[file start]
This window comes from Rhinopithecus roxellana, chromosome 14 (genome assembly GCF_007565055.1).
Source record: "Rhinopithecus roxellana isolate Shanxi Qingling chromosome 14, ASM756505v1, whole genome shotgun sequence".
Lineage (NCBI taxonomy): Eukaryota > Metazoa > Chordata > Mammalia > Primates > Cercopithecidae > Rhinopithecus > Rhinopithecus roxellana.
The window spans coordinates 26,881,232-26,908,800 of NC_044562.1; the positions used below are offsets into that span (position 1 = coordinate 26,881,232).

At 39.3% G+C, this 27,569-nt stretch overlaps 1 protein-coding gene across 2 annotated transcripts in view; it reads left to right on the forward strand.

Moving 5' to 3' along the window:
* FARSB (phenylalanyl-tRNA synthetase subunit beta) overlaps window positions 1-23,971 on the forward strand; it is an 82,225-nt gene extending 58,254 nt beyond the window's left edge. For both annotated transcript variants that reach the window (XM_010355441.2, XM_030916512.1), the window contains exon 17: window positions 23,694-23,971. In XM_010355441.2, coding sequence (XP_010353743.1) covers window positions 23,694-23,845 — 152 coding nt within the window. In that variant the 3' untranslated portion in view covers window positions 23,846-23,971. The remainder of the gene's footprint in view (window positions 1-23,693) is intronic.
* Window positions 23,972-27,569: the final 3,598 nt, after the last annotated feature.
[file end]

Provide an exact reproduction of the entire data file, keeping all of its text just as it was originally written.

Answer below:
This window comes from Rhinopithecus roxellana, chromosome 14 (genome assembly GCF_007565055.1).
Source record: "Rhinopithecus roxellana isolate Shanxi Qingling chromosome 14, ASM756505v1, whole genome shotgun sequence".
Lineage (NCBI taxonomy): Eukaryota > Metazoa > Chordata > Mammalia > Primates > Cercopithecidae > Rhinopithecus > Rhinopithecus roxellana.
The window spans coordinates 26,881,232-26,908,800 of NC_044562.1; the positions used below are offsets into that span (position 1 = coordinate 26,881,232).

At 39.3% G+C, this 27,569-nt stretch overlaps 1 protein-coding gene across 2 annotated transcripts in view; it reads left to right on the forward strand.

Moving 5' to 3' along the window:
* FARSB (phenylalanyl-tRNA synthetase subunit beta) overlaps window positions 1-23,971 on the forward strand; it is an 82,225-nt gene extending 58,254 nt beyond the window's left edge. For both annotated transcript variants that reach the window (XM_010355441.2, XM_030916512.1), the window contains exon 17: window positions 23,694-23,971. In XM_010355441.2, coding sequence (XP_010353743.1) covers window positions 23,694-23,845 — 152 coding nt within the window. In that variant the 3' untranslated portion in view covers window positions 23,846-23,971. The remainder of the gene's footprint in view (window positions 1-23,693) is intronic.
* Window positions 23,972-27,569: the final 3,598 nt, after the last annotated feature.